SOUTH FORK, Colo. - Winds that have foiled firefighters working against the three fires in the West Fork Complex are expected to diminish Tuesday and Wednesday, offering firefighters a ray of hope.
The West Fork Complex is comprised of the West Fork Fire, the Papoose Fire and the Windy Pass Fire -- three fires burning near highways 149 and 160 between Creede, South Fork and the Wolf Creek Ski Area.
The trio of fires in Southern Colorado is currently the most threatening in the state and the one considered the highest priority in the country. It is burning in a rugged landscape covered by 80 percent beetle killed trees.
The latest size estimate for the fire complex is 75,150 acres, which includes the 52,979 acres of the West Fork Fire. There is no estimate on containment of any of the fires.
Because of that, he said, the northern edge of the Papoose Fire was the most active part of the complex Monday.
The high winds limited how much air support could safely be used to assist firefighters on the ground.
"We were really limited by the weather today," said Russ Long, an operations section chief for the team managing the fire.
Tim Foley, a fire behavior analyst for the team managing the fire, said that the fires have been propelled forward by winds from the southwest. Monday, those winds reached sustained speeds of 35 miles per hour and gusted up to 50 mph over the Papoose Fire.
Both Foley and Long were optimistic about what the weather has in store for firefighters on Tuesday and Wednesday.
"We're finally going to get a break in the weather starting tonight," said Foley.
Foley reported at the Monday evening briefing that he expects the winds to be reduced Tuesday and Wednesday. Winds will also shift to blowing out of the west.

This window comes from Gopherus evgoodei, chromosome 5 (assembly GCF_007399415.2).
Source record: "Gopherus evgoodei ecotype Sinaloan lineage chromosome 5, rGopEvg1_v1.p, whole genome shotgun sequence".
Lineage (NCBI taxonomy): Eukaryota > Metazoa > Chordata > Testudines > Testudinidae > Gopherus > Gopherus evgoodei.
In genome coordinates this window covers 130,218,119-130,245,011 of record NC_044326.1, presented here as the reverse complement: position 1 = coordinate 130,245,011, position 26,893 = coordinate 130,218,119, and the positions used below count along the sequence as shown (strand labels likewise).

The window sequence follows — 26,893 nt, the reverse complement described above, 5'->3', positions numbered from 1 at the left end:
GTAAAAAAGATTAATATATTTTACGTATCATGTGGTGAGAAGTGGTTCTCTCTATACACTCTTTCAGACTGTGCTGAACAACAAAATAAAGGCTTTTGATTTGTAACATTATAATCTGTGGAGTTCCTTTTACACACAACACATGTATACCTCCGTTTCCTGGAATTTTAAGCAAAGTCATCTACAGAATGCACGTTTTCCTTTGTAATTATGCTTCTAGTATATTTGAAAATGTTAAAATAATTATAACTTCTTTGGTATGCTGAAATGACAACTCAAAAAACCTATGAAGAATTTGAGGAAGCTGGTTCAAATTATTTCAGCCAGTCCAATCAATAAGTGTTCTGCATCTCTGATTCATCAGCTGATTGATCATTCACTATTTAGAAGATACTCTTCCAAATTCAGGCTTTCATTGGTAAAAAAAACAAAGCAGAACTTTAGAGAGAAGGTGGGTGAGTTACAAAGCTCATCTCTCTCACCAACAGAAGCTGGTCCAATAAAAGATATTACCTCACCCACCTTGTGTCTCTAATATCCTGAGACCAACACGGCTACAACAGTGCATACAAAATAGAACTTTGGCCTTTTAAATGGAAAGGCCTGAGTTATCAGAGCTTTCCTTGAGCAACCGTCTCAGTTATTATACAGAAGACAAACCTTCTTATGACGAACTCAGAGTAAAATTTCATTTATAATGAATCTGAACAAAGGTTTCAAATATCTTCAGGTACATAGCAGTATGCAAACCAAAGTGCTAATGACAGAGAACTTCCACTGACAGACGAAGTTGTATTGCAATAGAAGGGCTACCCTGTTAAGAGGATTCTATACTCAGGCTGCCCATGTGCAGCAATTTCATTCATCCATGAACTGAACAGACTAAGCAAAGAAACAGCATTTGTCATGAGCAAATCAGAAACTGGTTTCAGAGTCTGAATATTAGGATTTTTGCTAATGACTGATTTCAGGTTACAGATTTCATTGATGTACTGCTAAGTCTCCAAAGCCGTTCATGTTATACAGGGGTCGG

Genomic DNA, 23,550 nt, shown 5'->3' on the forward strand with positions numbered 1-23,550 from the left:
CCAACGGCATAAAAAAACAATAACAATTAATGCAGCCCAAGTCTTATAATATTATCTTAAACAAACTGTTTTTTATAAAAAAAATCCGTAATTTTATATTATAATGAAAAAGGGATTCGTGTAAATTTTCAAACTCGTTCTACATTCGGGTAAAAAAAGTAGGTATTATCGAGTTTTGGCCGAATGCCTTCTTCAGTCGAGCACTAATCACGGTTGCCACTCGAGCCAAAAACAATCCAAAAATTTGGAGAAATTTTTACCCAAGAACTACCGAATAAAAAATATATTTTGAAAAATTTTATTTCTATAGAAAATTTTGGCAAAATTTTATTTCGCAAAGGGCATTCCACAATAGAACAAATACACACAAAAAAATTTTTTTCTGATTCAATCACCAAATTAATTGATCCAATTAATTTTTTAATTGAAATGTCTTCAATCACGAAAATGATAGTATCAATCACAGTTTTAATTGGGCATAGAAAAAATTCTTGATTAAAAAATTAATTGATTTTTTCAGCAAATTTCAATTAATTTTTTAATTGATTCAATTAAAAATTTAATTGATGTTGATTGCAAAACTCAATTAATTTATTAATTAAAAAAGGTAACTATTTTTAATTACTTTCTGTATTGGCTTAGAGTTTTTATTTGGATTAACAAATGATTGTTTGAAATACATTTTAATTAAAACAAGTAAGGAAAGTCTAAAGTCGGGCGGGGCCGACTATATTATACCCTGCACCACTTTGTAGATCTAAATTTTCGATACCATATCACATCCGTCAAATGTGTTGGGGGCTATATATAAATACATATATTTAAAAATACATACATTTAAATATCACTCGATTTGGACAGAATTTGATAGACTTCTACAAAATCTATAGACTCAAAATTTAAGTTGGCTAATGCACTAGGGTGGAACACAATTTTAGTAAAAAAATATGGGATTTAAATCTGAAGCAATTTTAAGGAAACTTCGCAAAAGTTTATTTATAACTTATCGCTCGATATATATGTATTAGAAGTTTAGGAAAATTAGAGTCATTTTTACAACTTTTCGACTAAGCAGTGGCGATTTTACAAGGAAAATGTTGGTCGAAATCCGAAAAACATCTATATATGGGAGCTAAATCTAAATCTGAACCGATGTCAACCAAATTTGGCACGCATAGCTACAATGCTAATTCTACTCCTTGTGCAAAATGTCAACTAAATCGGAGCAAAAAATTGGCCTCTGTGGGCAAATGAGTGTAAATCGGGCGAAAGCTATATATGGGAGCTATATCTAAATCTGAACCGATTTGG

"The problem with a little bit of a wind shift though is that areas that had been sheltered from the wind when it was a southwest wind might be exposed to it," Foley said.
Despite the challenges posed by the weather Monday, Long was able to report at the 9 p.m. briefing that firefighters assigned to structure protection around the perimeter had been successful.
At the Papoose Fire along Highway 149, firefighters are doing point protection behind certain homes and structures.
"[We were] attacking the fire as it came into those areas," Blume said. "We were very successful, we did not lose a single home."
The West Fork Fire did make some advance toward the town of South Fork, but Long reported the most significant growth was seen at the Papoose Fire. He estimated the fire is one and a half or two miles away from South Fork.
Over the weekend, firefighters were able to build a two mile bulldozer line above the tourist town of South Fork.
"It's certainly not at the point where we could call it a control line, but it’s the beginning of something that will give us a true anchor point to work with should that fire start to advance on South Fork," incident commander Pete Blume said Monday.
The fire's rapid advance prompted the evacuation of thousands of summer visitors and South Fork's 400 permanent residents Friday, and it could be days before people are allowed back into their homes, cabins and RV parks, fire crew spokeswoman Laura McConnell said.
South Fork Mayor Kenneth Brooke estimated that 1,000 to 1,500 people were forced to flee.
The Papoose Fire has burned close to Highway 149, but has stayed west of the highway and had not crossed it. The fire is close to the town of Creede, a town of 300 permanent residents, which is northwest of South Fork.
Creede is currently not under an evacuation order.
895 fire personnel are assigned to the complex of fires. Of those, 550 are assigned to east zone of West Fork Fire.
The reprieve from the wind for those firefighters may not last past Wednesday. Long reported that Thursday and Friday could bring dry thunderstorms with erratic winds.